Candidate journey is an important component of your employer brand, and something you should be constantly looking to improve. Comprised of every touch point that a candidate has with your brand as they move along your application process, it will play a big part in shaping the opinion that is formed of your company as an employer.
From applying to job adverts and having initial discussions with recruiters, right through to interview and offer stage, every part of the journey must reflect your brand’s professionalism and personality. This infographic from StandOut CV shows 7 actionable steps you can take to perfect your candidate journey and strengthen your employer brand.
1. Qualify your vacancies
Before connecting with any candidates it’s crucial that you have a deep understanding of the roles you are recruiting for. without this, the candidate journey will have weak foundations and will fall apart very quickly. Ensure that all vacancies are qualified thoroughly via in-depth meetings with hiring managers to understand the exact candidate requirements for the role, and create a detailed job spec to work from. A five-minute phone call with a hiring manager will not produce nearly enough detail to recruit for a role effectively and will result in the wrong candidates being brought into the process, who will ultimately end up frustrated with the lack of info on the role.
2. Write accurate job adverts
In order to provide a pleasant experience for candidates, you must ensure that you are attracting the most suitable people for your company and the role in question. Whilst you want to sell the role, be sure not to make any exaggerations, keeping the description as factual as possible, especially when it comes to describing remuneration. A candidate who receives a job offer that was much less than they had been led to believe by the advert they applied for, will not become a huge fan of your employer brand.
3. Communicate with all applicants
Once your job adverts are live, it’s important to maintain clear communications with all candidates whether they are successful or not. Ensure all unsuccessful candidates receive some form of notification of their application status, whether it’s an auto-response or personal mail. If candidates have taken the time to apply for your roles and feel as though they have been ignored, it can be very damaging to your employer brand. Communicate with shortlisted candidates by telephone and email to confirm they are being considered for the role, and keep them engaged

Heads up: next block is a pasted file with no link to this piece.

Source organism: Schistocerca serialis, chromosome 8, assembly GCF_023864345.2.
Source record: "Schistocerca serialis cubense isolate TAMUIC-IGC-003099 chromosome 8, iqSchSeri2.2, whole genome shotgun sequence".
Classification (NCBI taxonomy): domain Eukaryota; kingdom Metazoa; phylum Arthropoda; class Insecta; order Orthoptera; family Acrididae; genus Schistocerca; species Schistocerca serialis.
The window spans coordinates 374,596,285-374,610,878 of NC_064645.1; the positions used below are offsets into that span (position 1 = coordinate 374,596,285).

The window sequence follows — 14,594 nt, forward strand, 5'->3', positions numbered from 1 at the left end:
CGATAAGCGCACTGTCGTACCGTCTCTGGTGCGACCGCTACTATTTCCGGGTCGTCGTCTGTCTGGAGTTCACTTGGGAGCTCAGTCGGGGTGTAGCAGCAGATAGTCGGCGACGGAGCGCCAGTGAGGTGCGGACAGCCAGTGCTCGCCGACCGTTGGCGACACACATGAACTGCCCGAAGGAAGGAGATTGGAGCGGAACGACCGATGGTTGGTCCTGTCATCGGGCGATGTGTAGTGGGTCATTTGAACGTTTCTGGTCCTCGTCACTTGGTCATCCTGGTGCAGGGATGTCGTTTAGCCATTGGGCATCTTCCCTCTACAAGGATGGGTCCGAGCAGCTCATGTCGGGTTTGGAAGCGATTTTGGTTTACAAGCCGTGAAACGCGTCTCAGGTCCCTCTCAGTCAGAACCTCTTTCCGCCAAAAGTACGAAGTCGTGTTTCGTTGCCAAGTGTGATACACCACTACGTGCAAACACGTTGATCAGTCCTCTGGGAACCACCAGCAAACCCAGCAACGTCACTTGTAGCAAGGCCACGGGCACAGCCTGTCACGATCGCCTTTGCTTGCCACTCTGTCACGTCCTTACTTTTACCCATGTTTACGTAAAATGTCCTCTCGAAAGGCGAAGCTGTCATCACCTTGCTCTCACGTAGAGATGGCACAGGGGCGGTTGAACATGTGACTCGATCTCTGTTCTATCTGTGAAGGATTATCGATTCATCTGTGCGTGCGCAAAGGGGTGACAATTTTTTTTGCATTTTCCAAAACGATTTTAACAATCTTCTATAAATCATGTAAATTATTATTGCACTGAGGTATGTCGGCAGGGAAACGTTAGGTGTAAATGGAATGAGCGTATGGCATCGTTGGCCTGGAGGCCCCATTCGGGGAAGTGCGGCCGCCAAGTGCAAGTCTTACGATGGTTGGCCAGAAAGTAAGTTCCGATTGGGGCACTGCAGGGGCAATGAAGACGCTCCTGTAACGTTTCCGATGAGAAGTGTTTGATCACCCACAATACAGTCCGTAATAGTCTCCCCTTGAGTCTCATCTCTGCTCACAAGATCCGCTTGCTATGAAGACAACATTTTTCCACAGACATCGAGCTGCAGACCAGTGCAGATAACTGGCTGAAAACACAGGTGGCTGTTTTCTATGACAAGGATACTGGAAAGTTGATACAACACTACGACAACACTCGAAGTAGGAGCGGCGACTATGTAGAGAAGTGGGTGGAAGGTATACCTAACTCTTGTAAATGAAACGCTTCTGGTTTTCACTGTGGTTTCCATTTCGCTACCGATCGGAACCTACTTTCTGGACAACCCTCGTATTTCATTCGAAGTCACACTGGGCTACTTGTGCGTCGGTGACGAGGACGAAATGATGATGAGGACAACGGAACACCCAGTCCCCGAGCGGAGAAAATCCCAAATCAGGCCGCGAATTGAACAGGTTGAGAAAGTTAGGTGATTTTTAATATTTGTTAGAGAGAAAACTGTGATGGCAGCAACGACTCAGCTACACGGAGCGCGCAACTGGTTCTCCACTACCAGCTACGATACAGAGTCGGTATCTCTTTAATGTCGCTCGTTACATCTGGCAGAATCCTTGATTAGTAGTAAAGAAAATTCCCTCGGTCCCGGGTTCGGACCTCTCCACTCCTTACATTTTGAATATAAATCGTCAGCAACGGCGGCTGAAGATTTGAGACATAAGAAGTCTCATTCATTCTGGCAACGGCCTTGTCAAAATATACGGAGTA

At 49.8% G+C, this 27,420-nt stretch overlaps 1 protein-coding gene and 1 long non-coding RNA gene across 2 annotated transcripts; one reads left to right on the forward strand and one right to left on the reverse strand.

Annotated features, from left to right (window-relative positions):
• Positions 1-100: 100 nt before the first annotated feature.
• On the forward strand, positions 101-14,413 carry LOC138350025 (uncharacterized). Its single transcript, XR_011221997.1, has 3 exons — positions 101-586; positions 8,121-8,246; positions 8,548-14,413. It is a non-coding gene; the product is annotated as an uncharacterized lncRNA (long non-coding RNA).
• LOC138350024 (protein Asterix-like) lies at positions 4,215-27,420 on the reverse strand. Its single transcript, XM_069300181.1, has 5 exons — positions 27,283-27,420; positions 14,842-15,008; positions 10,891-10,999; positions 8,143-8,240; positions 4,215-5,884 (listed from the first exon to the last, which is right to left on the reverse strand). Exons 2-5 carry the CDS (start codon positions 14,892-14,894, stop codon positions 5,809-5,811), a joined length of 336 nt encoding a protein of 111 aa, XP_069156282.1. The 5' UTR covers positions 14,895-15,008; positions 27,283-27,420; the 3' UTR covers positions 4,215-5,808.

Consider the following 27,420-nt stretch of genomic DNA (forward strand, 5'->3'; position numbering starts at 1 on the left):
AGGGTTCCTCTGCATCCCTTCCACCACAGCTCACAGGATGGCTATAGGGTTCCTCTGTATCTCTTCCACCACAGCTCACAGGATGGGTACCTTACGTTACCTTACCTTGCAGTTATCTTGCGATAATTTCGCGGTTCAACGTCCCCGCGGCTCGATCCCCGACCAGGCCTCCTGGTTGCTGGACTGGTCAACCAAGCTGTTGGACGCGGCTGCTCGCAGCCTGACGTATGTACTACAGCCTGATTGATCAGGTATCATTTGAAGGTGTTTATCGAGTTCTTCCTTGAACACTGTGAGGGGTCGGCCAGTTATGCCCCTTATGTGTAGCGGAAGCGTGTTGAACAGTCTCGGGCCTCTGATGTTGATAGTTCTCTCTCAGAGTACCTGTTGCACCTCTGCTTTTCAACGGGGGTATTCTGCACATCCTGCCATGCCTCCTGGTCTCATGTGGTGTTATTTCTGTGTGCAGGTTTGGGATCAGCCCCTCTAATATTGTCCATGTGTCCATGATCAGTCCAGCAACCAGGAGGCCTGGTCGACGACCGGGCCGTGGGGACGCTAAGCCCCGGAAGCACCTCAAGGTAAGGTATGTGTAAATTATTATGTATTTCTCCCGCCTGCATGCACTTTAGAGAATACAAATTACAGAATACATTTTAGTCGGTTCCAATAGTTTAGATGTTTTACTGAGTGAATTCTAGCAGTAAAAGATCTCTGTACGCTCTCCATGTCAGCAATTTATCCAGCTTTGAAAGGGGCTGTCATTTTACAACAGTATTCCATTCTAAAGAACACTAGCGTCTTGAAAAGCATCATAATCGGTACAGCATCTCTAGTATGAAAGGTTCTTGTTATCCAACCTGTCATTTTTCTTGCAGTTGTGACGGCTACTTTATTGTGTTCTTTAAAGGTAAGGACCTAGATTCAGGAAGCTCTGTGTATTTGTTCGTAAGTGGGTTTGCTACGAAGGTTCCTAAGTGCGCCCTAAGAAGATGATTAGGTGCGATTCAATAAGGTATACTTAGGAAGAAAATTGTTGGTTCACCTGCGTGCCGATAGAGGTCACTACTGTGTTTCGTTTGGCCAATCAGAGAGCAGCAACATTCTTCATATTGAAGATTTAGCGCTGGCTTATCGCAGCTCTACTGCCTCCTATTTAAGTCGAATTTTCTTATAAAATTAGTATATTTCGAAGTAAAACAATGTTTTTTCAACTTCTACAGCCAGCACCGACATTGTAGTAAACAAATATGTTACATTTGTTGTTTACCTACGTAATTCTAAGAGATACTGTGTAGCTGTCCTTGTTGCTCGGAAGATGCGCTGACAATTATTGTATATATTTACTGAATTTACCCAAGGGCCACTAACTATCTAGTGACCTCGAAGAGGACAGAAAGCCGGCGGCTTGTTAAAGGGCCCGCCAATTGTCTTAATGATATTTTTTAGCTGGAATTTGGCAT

4. Manage your shortlist’s expectations
Once you have a shortlist of suitable candidates, you must ensure that they are thoroughly qualified, and fully aware of the role and subsequent process stages. If candidates aren’t properly managed at this stage, you won’t be projecting the image of a professional employer. Conduct telephone or face-to-face interviews to screen candidates, but also to clarify their understanding of the role and expectations, whilst ensuring you feedback to every candidate who has been unsuccessful in a timely manner.
5. Build a robust interview process
Interviewing can be a challenging experience for candidates, so ensure that you make your interview process as smooth and transparent as possible for them. Arrange interviews, ensuring you have a rigorous process to ensure both candidate and hiring manager have confirmed location, date and time. Book out some time to help candidates prepare for interviews, ensuring they understand the format and any topics that will be covered
6. Manage rejections and offers with tact
At the final stage of the recruitment process, candidates have invested lots of time and effort with your company, so you need to ensure they are treated with the utmost respect and professionalism, regardless of the outcome for them. Get job offers out to successful candidates ASAP – making them wait for weeks will really hurt their opinion of your employer brand. Chase hiring managers who are delaying decisions and push to get them out. Inform unsuccessful candidates via telephone and give them detailed feedback as to why they weren’t selected. Candidates who feel brushed aside at this stage of the process are very likely to talk about their negative experience on social media or employer review sites – so don’t give them any reason to.
7. Monitor and improve your candidate journey
To strengthen your employer brand, it’s important that you understand how applicants feel about your customer journey and improve any areas where you are failing. Monitor social media and employer review sites for mentions of your brand, and conduct applicant surveys to get first-hand feedback from people who have been on your candidate journey. Develop and implement plans to strengthen underperforming areas of the journey